JONATHAN CHAIT MARCH 8, 2011
This Washington Post story about bipartisan efforts to craft a deficit deal reports on a pretty important political drama, but it's obscured by a lot of cant and posturing:
The effort faces hurdles, including a wary White House and a Republican House majority that includes a large contingent of ardent conservatives.
The initiative has also attracted fierce critics, including Grover Norquist, a Republican anti-tax strategist who publicly accused Chambliss, Coburn and Crapo of abandoning their pledge not to raise taxes by lending support to the notion that the government could increase total tax revenue by closing loopholes and lowering income tax rates.
The three just as publicly dismissed the charge.
"None of us have ever voted for a tax increase, and I don't intend to," Chambliss said Monday. But the tax system is "way out of kilter," producing $1.1 trillion in revenue in 2009 while giving away $1.6 trillion in deductions and other breaks, he added. "We can do it in a fair and reasonable way and . . . actually lower rates and at the same time raise revenues."
The situation here is that some Republicans and democrats want to cut a deal to reduce spending and increase revenue. A deal like that would violate basic Republican dogma, which holds that tax increases of any form are totally unacceptable under any circumstances, even if paired with large spending cuts. Now, this dogma flies in the face of Milton Friedman's observation that the size of government is defined by spending levels, not by tax levels. And it has also failed spectacularly, most notably during the Bush administration. But it is party dogma.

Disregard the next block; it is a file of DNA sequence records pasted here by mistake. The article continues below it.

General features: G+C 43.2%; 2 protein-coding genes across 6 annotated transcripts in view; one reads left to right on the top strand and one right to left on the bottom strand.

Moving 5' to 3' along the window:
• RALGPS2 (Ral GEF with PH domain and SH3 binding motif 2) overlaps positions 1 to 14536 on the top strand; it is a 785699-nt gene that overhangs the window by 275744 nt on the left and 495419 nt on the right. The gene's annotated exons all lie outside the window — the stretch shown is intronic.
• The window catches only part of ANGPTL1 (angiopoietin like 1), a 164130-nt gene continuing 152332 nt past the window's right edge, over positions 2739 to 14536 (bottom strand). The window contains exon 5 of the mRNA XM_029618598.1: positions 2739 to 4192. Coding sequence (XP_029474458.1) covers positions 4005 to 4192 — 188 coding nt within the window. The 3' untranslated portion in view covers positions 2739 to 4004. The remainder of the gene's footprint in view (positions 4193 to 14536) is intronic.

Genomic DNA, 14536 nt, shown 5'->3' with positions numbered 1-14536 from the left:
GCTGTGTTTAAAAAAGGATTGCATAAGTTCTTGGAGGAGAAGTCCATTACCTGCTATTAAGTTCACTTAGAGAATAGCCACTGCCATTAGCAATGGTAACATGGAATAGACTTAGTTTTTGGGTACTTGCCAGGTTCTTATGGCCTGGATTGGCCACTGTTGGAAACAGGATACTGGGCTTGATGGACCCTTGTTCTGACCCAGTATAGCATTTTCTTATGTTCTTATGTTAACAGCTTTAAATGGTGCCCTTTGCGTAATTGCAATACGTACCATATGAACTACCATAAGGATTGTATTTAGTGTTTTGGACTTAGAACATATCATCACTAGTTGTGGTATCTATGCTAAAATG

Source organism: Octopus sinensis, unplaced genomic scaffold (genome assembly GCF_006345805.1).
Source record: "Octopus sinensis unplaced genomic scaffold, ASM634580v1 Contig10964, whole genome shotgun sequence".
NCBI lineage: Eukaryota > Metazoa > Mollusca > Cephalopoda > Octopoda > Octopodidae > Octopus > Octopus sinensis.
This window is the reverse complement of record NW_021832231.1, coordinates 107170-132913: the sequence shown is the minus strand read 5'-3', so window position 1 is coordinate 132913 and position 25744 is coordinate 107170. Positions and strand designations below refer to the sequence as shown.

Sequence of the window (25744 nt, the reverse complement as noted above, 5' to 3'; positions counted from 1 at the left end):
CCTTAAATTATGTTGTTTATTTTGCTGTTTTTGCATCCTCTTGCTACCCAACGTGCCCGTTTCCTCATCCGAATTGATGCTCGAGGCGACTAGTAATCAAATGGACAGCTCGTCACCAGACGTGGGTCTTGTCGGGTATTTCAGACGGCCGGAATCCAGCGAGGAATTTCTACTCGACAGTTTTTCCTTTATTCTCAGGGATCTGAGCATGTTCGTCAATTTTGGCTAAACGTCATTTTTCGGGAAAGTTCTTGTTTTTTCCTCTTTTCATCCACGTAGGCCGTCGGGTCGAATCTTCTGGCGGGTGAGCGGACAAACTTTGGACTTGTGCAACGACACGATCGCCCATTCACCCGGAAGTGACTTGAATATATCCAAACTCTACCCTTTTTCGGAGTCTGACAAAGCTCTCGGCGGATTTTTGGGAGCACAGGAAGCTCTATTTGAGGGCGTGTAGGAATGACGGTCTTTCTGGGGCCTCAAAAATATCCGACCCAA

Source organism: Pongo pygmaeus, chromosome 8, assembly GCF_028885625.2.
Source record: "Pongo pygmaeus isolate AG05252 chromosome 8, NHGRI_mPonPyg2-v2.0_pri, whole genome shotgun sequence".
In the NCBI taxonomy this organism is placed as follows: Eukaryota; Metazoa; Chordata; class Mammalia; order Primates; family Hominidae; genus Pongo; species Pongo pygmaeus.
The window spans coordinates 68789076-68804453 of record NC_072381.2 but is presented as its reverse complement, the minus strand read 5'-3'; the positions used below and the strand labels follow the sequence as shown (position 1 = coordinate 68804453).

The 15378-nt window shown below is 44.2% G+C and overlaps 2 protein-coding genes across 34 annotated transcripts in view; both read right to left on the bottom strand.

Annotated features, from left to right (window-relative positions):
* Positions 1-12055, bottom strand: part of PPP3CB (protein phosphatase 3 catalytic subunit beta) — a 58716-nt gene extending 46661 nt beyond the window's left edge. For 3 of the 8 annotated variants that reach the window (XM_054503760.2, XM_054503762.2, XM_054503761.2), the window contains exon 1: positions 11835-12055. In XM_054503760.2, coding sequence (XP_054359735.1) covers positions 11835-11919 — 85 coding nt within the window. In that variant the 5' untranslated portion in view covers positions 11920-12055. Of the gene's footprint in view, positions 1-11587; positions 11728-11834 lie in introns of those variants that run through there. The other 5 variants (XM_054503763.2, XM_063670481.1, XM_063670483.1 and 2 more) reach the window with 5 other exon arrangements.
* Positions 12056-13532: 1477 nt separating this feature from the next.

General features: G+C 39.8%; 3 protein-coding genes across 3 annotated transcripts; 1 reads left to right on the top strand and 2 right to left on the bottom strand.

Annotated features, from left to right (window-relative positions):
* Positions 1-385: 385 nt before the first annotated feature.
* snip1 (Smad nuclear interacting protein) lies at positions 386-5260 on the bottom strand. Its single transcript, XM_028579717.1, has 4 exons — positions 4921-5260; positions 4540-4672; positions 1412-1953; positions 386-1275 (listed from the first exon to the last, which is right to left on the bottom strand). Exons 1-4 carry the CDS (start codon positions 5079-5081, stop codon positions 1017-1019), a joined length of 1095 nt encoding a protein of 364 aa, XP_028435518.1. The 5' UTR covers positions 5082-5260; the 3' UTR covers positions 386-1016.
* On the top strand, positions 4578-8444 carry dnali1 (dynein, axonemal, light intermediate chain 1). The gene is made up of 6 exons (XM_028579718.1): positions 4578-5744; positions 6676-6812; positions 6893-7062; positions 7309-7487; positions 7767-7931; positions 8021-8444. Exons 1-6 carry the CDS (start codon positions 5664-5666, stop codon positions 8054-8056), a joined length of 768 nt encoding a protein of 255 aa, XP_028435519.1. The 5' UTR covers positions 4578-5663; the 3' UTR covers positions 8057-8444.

Norquist is a key enforcer of this dogma, in part through his Taxpayer Protection Pledge, which has the signatures of 237 members of the House plus 41 Senators. Chambliss, Coburn and Crapo all argue that they wouldn't be violating the pledge if they signed a deal that lowers rates and closes loopholes while increasing revenue. The story is written in such a way as to give them the last word and leave the reader believing they're correct. In fact, they're not. The pledge explicitly rules out any promise to raise revenue through loophole-closing. Signatories promise to "oppose any net reduction or elimination of deductions and credits, unless matched dollar for dollar by further reducing tax rates." Norquist doesn't care about what most economists would define as good tax policy. He cares about keeping revenue low, especially revenue paid for by upper-income taxpayers.
The fact that even some Republicans are contemplating an open violation of what has been unchallenged party dogma for 20 years is pretty interesting.